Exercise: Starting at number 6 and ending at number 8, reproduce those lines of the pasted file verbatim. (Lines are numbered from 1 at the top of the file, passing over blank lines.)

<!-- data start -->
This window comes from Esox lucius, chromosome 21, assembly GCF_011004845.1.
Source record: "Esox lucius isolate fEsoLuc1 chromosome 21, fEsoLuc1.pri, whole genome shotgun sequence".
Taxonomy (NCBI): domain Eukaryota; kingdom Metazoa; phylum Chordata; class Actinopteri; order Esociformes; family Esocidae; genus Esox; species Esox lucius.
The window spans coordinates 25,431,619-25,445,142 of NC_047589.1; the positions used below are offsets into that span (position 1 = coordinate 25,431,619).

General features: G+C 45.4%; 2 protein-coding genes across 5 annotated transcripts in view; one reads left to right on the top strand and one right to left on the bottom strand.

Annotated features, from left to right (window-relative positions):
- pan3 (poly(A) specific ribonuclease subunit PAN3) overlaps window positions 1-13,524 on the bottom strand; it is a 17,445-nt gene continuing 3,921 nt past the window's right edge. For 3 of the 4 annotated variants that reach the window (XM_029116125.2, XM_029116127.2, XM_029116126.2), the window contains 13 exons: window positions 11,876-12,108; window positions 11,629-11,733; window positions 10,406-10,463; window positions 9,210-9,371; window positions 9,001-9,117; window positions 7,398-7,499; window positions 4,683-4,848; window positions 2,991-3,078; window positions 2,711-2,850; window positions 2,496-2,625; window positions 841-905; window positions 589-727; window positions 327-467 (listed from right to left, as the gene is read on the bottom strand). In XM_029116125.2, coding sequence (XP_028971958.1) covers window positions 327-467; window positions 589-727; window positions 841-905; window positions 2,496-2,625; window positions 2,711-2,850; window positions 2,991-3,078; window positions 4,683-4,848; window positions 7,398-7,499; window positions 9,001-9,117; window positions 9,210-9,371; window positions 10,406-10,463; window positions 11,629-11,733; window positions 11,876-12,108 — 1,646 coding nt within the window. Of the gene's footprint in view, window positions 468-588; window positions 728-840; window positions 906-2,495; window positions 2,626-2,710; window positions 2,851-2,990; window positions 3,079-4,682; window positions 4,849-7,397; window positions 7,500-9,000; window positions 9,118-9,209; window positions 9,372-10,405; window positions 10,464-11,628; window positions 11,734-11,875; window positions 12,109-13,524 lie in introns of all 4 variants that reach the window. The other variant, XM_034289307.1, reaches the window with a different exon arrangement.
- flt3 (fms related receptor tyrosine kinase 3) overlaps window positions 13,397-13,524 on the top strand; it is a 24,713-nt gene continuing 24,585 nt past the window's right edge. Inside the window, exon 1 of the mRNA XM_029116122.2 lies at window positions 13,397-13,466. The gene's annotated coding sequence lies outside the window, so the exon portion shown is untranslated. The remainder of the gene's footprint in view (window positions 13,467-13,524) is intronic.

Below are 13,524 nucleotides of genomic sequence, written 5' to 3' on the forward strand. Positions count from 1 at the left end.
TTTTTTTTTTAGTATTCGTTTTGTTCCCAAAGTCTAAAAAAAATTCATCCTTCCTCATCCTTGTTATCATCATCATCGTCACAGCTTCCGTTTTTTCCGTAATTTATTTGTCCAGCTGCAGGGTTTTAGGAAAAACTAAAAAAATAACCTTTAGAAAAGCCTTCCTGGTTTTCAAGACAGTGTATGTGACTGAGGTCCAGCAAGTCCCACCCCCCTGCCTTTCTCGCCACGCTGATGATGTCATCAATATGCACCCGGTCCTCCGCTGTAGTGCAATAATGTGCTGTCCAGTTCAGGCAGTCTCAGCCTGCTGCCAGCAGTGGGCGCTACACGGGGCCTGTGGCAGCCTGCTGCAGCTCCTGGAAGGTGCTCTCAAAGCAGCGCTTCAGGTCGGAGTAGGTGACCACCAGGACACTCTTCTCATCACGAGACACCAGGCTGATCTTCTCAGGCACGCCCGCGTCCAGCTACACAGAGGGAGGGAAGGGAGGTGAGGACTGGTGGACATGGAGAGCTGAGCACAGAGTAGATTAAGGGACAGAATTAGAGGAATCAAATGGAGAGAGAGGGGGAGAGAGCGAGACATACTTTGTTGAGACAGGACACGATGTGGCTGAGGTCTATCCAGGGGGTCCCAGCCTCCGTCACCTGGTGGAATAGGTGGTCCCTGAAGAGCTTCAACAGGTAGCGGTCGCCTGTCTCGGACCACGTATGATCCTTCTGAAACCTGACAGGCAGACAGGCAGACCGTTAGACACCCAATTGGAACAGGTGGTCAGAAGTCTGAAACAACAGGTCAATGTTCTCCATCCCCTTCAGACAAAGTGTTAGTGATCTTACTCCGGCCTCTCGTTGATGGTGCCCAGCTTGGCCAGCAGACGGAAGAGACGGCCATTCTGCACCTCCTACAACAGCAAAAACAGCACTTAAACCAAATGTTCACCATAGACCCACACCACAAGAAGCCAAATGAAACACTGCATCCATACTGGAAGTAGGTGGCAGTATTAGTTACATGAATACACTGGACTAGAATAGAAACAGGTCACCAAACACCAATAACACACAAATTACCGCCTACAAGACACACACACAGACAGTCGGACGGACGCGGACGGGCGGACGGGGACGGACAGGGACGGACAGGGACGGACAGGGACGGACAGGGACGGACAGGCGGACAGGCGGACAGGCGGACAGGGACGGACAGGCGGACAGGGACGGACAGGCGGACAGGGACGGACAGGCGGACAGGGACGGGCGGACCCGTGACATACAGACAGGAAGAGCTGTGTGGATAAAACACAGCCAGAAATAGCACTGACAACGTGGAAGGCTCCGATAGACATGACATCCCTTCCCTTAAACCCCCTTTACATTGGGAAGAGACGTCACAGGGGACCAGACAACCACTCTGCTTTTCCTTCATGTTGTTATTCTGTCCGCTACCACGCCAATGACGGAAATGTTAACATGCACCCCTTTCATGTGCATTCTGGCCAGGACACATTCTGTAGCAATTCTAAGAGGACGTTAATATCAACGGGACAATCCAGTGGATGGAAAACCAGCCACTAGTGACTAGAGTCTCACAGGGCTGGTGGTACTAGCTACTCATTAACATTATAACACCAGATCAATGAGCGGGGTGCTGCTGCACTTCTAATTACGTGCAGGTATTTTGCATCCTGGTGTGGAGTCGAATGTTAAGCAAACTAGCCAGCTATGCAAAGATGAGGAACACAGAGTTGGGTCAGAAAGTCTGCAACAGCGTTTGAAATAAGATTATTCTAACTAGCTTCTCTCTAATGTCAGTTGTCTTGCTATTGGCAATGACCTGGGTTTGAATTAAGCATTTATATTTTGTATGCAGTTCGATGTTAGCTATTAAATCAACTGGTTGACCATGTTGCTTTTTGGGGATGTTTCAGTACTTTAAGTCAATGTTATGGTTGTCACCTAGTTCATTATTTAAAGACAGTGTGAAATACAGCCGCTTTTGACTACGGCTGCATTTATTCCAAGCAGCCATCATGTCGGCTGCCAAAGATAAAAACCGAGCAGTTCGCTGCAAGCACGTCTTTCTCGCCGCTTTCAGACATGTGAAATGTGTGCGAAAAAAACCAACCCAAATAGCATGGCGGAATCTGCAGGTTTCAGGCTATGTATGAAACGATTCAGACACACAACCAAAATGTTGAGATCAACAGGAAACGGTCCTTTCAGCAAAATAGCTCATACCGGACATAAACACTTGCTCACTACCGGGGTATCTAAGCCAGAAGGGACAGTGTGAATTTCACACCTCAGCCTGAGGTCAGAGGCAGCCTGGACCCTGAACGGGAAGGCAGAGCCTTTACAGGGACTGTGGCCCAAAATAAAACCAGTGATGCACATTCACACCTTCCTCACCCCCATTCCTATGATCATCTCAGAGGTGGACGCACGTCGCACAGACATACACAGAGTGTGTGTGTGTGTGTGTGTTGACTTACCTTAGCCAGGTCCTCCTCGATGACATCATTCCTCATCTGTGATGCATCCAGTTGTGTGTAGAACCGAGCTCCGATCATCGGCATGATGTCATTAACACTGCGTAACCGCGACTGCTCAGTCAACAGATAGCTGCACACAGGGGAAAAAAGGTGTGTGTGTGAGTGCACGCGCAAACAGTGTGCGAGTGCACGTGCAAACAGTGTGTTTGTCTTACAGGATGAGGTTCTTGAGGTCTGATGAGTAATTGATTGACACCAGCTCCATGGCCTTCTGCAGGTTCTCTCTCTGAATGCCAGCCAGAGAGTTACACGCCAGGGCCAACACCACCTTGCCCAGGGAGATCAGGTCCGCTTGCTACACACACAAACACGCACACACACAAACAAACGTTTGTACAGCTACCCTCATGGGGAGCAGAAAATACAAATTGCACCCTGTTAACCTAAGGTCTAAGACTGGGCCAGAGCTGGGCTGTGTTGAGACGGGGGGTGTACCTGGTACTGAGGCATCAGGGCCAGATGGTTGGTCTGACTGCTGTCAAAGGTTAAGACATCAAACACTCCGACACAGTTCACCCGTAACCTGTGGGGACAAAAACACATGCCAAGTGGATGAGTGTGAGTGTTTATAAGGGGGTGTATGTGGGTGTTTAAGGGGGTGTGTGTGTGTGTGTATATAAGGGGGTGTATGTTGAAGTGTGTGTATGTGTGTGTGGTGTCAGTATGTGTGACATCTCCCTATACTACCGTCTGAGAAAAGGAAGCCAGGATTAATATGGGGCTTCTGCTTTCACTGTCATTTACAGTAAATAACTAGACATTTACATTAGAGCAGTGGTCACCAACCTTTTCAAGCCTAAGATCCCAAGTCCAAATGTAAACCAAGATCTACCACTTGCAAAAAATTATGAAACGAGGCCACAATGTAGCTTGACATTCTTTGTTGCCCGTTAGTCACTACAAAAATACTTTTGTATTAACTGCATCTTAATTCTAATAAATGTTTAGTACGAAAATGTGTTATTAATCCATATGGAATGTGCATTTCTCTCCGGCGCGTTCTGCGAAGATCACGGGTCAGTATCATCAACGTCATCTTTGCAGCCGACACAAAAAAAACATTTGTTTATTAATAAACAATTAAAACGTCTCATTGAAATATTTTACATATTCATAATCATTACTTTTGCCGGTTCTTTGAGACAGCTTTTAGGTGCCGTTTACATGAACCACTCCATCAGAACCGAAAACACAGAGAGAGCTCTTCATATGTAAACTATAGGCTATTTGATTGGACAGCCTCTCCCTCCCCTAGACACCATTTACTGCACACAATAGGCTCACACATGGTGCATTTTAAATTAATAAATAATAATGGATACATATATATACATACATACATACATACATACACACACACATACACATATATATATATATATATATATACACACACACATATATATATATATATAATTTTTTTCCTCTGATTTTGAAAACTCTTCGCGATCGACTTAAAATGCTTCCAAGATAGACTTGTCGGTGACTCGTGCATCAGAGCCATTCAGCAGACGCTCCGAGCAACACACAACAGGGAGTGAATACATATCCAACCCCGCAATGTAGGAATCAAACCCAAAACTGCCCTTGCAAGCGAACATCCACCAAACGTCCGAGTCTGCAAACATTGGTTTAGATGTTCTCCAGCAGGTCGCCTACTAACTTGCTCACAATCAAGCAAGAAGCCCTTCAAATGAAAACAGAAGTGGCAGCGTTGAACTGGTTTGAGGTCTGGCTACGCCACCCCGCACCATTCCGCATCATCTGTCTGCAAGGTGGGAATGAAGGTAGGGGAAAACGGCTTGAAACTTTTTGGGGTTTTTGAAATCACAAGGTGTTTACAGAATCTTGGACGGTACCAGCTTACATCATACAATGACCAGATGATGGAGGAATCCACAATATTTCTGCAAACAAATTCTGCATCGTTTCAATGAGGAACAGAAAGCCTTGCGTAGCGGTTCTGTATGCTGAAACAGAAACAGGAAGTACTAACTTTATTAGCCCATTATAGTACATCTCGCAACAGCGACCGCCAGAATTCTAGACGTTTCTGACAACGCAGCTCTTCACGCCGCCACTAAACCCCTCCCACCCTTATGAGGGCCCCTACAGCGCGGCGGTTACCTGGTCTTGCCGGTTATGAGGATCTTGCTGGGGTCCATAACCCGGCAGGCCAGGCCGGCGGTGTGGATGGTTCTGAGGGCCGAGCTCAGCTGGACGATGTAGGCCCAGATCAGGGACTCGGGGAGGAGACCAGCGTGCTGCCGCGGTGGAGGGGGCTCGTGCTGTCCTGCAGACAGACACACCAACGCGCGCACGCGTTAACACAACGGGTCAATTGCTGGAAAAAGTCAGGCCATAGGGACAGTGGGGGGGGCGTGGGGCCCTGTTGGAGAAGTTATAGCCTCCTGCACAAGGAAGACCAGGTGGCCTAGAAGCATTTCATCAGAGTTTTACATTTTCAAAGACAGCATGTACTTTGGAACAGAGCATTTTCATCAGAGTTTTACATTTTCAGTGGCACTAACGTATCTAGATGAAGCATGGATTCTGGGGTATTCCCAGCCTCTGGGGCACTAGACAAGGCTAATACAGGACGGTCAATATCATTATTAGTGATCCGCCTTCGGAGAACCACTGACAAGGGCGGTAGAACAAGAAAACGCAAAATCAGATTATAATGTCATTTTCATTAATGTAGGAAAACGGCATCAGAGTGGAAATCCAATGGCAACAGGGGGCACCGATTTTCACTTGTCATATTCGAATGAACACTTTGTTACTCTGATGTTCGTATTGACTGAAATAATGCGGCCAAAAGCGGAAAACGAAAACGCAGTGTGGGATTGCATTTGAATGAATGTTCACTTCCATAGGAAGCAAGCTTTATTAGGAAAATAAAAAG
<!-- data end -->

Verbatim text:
Annotated features, from left to right (window-relative positions):
- pan3 (poly(A) specific ribonuclease subunit PAN3) overlaps window positions 1-13,524 on the bottom strand; it is a 17,445-nt gene continuing 3,921 nt past the window's right edge. For 3 of the 4 annotated variants that reach the window (XM_029116125.2, XM_029116127.2, XM_029116126.2), the window contains 13 exons: window positions 11,876-12,108; window positions 11,629-11,733; window positions 10,406-10,463; window positions 9,210-9,371; window positions 9,001-9,117; window positions 7,398-7,499; window positions 4,683-4,848; window positions 2,991-3,078; window positions 2,711-2,850; window positions 2,496-2,625; window positions 841-905; window positions 589-727; window positions 327-467 (listed from right to left, as the gene is read on the bottom strand). In XM_029116125.2, coding sequence (XP_028971958.1) covers window positions 327-467; window positions 589-727; window positions 841-905; window positions 2,496-2,625; window positions 2,711-2,850; window positions 2,991-3,078; window positions 4,683-4,848; window positions 7,398-7,499; window positions 9,001-9,117; window positions 9,210-9,371; window positions 10,406-10,463; window positions 11,629-11,733; window positions 11,876-12,108 — 1,646 coding nt within the window. Of the gene's footprint in view, window positions 468-588; window positions 728-840; window positions 906-2,495; window positions 2,626-2,710; window positions 2,851-2,990; window positions 3,079-4,682; window positions 4,849-7,397; window positions 7,500-9,000; window positions 9,118-9,209; window positions 9,372-10,405; window positions 10,464-11,628; window positions 11,734-11,875; window positions 12,109-13,524 lie in introns of all 4 variants that reach the window. The other variant, XM_034289307.1, reaches the window with a different exon arrangement.
- flt3 (fms related receptor tyrosine kinase 3) overlaps window positions 13,397-13,524 on the top strand; it is a 24,713-nt gene continuing 24,585 nt past the window's right edge. Inside the window, exon 1 of the mRNA XM_029116122.2 lies at window positions 13,397-13,466. The gene's annotated coding sequence lies outside the window, so the exon portion shown is untranslated. The remainder of the gene's footprint in view (window positions 13,467-13,524) is intronic.